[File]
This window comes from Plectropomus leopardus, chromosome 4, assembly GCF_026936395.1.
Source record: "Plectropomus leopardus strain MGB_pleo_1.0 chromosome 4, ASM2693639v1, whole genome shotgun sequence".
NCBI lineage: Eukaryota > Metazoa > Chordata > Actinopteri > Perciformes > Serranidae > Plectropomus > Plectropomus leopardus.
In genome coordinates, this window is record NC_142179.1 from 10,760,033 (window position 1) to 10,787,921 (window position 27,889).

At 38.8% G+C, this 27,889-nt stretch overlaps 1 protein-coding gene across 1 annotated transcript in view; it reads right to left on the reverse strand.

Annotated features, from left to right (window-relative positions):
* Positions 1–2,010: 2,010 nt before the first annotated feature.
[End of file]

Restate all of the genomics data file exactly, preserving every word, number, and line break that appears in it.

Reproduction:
This window comes from Plectropomus leopardus, chromosome 4, assembly GCF_026936395.1.
Source record: "Plectropomus leopardus strain MGB_pleo_1.0 chromosome 4, ASM2693639v1, whole genome shotgun sequence".
NCBI lineage: Eukaryota > Metazoa > Chordata > Actinopteri > Perciformes > Serranidae > Plectropomus > Plectropomus leopardus.
In genome coordinates, this window is record NC_142179.1 from 10,760,033 (window position 1) to 10,787,921 (window position 27,889).

At 38.8% G+C, this 27,889-nt stretch overlaps 1 protein-coding gene across 1 annotated transcript in view; it reads right to left on the reverse strand.

Annotated features, from left to right (window-relative positions):
* Positions 1–2,010: 2,010 nt before the first annotated feature.